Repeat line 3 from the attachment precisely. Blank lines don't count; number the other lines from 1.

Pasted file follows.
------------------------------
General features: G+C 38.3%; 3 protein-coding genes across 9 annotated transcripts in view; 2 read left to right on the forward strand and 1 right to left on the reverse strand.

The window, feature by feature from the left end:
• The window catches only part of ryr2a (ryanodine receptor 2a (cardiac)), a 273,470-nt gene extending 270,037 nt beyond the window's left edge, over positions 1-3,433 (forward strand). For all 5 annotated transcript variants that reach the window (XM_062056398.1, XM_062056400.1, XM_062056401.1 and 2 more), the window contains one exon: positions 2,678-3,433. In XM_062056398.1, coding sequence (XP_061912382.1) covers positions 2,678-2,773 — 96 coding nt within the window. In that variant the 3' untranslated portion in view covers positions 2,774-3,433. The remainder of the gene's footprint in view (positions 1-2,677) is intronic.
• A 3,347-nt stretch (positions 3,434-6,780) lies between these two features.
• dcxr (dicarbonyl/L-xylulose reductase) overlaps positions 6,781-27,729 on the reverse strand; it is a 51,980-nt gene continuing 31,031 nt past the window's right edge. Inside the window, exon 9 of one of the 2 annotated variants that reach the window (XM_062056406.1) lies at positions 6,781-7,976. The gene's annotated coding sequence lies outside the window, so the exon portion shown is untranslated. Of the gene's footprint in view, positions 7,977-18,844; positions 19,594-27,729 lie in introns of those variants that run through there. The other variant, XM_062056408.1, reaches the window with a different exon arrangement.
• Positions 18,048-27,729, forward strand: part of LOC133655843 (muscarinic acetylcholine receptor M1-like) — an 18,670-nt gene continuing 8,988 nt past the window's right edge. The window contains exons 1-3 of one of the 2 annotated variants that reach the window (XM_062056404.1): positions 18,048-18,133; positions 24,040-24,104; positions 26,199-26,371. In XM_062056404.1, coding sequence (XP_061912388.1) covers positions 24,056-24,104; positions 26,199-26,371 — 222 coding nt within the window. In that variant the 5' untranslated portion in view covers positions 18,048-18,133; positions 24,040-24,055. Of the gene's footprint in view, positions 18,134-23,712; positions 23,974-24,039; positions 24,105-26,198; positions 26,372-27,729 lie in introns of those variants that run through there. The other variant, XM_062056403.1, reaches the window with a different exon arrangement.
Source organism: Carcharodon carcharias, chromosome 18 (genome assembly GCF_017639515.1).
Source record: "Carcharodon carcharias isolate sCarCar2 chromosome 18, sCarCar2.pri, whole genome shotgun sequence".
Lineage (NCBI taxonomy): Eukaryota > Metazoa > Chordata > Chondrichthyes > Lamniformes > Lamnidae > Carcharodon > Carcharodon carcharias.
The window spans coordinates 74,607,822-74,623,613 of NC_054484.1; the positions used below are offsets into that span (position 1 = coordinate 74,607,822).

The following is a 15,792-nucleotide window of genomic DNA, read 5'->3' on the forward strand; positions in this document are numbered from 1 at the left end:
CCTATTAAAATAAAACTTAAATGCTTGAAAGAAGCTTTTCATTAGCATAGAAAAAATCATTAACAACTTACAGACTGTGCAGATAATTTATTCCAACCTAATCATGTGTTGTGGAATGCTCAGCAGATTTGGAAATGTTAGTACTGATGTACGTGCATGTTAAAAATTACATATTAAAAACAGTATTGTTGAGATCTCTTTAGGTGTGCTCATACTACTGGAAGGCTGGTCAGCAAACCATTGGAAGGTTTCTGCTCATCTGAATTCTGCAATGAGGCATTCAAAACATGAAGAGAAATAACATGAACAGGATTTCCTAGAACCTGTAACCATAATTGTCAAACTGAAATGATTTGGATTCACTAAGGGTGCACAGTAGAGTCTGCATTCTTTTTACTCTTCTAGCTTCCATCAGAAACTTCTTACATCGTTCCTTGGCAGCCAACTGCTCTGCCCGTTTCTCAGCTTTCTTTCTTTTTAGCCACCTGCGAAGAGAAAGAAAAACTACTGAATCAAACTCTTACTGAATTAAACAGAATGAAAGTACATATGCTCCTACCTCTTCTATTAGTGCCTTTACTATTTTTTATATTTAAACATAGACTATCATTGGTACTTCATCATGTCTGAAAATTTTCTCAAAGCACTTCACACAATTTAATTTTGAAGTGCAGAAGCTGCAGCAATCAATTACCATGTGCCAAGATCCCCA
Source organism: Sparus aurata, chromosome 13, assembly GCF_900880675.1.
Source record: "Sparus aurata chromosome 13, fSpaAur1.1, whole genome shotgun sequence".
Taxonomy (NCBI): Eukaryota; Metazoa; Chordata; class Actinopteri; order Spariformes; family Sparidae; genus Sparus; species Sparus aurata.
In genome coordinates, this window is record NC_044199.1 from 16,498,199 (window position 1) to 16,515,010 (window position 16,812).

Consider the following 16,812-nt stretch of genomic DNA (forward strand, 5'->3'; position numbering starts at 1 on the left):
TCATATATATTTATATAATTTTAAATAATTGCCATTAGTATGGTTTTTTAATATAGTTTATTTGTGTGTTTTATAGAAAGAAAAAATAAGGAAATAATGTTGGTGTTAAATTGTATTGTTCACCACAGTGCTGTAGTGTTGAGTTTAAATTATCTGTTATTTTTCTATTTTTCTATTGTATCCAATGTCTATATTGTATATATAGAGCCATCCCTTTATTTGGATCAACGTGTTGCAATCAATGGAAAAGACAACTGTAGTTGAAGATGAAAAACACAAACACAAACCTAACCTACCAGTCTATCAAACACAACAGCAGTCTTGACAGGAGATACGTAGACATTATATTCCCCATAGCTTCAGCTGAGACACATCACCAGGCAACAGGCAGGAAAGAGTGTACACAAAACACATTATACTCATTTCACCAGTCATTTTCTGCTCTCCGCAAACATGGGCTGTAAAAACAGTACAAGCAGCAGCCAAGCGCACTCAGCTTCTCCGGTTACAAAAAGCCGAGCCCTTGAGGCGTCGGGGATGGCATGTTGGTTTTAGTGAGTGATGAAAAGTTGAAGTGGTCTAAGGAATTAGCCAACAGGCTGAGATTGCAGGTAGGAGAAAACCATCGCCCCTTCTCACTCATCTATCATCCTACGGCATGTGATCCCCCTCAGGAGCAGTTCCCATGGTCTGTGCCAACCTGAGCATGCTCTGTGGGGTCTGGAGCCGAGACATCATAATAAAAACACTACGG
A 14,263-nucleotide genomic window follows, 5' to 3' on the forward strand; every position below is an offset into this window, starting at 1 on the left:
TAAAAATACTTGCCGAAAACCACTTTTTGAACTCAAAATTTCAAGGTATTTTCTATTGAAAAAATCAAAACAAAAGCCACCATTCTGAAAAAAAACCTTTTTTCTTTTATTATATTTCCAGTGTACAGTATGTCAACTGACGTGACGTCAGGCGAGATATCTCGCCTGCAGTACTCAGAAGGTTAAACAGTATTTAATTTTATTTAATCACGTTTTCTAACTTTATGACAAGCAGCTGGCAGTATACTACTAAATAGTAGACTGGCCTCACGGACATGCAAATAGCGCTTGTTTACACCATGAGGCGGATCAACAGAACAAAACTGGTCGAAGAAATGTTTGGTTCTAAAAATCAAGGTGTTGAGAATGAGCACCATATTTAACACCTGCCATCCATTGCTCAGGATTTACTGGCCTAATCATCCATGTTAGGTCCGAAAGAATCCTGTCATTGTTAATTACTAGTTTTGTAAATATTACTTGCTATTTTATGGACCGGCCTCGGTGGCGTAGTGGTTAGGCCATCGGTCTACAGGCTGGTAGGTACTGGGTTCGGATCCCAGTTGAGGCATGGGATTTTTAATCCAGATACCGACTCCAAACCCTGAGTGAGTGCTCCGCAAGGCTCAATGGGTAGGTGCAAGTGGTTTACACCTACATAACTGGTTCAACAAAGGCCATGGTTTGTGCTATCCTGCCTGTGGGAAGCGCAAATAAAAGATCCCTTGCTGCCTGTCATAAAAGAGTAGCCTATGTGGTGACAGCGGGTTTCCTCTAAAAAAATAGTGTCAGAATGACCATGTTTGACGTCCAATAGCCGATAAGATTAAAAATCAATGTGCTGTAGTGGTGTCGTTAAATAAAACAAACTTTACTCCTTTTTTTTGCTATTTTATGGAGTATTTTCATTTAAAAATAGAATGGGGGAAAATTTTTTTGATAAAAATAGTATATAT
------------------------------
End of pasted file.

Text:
• The window catches only part of ryr2a (ryanodine receptor 2a (cardiac)), a 273,470-nt gene extending 270,037 nt beyond the window's left edge, over positions 1-3,433 (forward strand). For all 5 annotated transcript variants that reach the window (XM_062056398.1, XM_062056400.1, XM_062056401.1 and 2 more), the window contains one exon: positions 2,678-3,433. In XM_062056398.1, coding sequence (XP_061912382.1) covers positions 2,678-2,773 — 96 coding nt within the window. In that variant the 3' untranslated portion in view covers positions 2,774-3,433. The remainder of the gene's footprint in view (positions 1-2,677) is intronic.